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Joe D 02-06-2009 09:06 PM

Get the Fishing Blues
 
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Get the Fishing Blues
Capt. Joe Demalderis


Probably the most common inshore fish on the East Coast is the bluefish. Happiest and most active when the water temperatures are in the sixties, you'll also find them when the water is in the seventies or fifties. They'll feed from miles offshore to right up on the beaches and jetties making the bluefish accessible to surf and boating anglers. These toothy predators have been credited with saving the day or being a pest, although when their tenacious fighting is considered it can be difficult to understand how anyone can consider them a pest. A disappointment, maybe. But any fish that bends your rod and puts up a sporty battle is anything but a pest.

Bluefish are often caught incidental to targeting other predatory game fish and this is how they earned the "pest" reputation. Their toothy mouths account for many lost lures and flies, but when rigged correctly lures and flies can be saved and a lot of fun can be had. Line shyness is not one of the bluefish's attributes, so adding a wire bite guard or leader ahead of your fly or lure is the first line of defense in saving tackle.

Wire in the 30 lb. test range works well. The breaking strength isn't as important as the diameter in keeping the blues from biting through. I like to use knottable wire for it's simplicity. A four to six inch piece can be connected to your leader with a simple Albright knot or tied to a swivel with a standard clinch knot. The lure or fly can then be tied to the wire with a clinch knot. Another type bite guard can be tied with monofiliment or fluorocarbon leader material.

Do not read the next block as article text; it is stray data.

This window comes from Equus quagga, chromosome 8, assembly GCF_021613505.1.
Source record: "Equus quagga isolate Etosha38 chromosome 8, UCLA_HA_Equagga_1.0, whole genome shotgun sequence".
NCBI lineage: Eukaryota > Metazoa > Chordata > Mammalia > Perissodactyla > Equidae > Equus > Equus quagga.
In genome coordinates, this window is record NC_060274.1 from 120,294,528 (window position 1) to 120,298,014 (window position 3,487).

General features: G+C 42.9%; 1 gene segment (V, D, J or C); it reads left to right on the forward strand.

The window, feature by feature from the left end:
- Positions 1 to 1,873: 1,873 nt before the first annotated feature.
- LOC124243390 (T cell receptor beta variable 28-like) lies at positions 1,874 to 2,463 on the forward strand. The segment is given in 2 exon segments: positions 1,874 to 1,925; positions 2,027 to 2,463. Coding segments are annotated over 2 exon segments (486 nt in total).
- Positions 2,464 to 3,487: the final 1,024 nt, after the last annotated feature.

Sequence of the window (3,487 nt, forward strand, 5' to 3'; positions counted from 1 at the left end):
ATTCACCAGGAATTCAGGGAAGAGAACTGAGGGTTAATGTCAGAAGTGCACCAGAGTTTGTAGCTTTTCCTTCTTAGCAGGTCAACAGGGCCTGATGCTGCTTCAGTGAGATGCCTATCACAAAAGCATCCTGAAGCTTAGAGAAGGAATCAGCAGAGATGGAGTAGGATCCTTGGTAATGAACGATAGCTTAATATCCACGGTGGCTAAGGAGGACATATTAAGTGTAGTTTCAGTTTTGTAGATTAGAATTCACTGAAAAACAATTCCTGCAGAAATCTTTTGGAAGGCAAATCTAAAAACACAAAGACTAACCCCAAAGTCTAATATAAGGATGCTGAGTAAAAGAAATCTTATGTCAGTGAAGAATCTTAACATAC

Using mono or fluorocarbon is a good idea when targeting other species where leader visibility (or rather lack of) is important, but there are a lot bluefish around too. I'll also use mono or fluorocarbon when I'm targeting blues and feel there's a good chance there are other species around. When using these lines for a bite guard I use nothing lighter than 50 lb. test material and most often go to 80 lb test. Again, like the wire, it's not the breaking strength as much as the diameter that's important.

Bluefish eat most everything so high priced lures and fancy flies aren't needed. With lures it's best to stay away from treble hooks. Buy lures with single hooks or replace the trebles on the ones you already have with singles. Metals are the most durable and bluefish generally eat them with abandon. Use a size that closely matches the length and profile of the predominant baitfish. Surface plugs add a whole new level of excitement as you get to see the bluefish recklessly attack your lure. Blues are tough on plugs, so you will want to take that into account before you throw a high priced surface lure in the frenzy.

Flies for blues need similar considerations as lures. Keep them simple and retrieve them fast. You can't out strip a bluefish. Poppers are an absolute blast and if you go that route keep in mind that you will destroy a few; a small price to pay for the excitement surface feeding blues can provide. Not known for their selectivity like stripers or albacore, bluefish flies can be bright and flashy to help them get noticed. Epoxy flies like the Popovics types are both durable and effective as are epoxy headed Clousers.

Bluefish are a bit crazy and removing a hook from a strong, thrashing fish that's also trying to bite you is not for the faint of heart. For safety, use some type of lip holding device. I prefer a Boga Grip, but there are other less expensive grips on the market that will save your fingers. Once you have the fish securely held use a pliers to remove the hook.

Once you hook into a 15 lb or bigger blue, the fish won't be the only one hooked!


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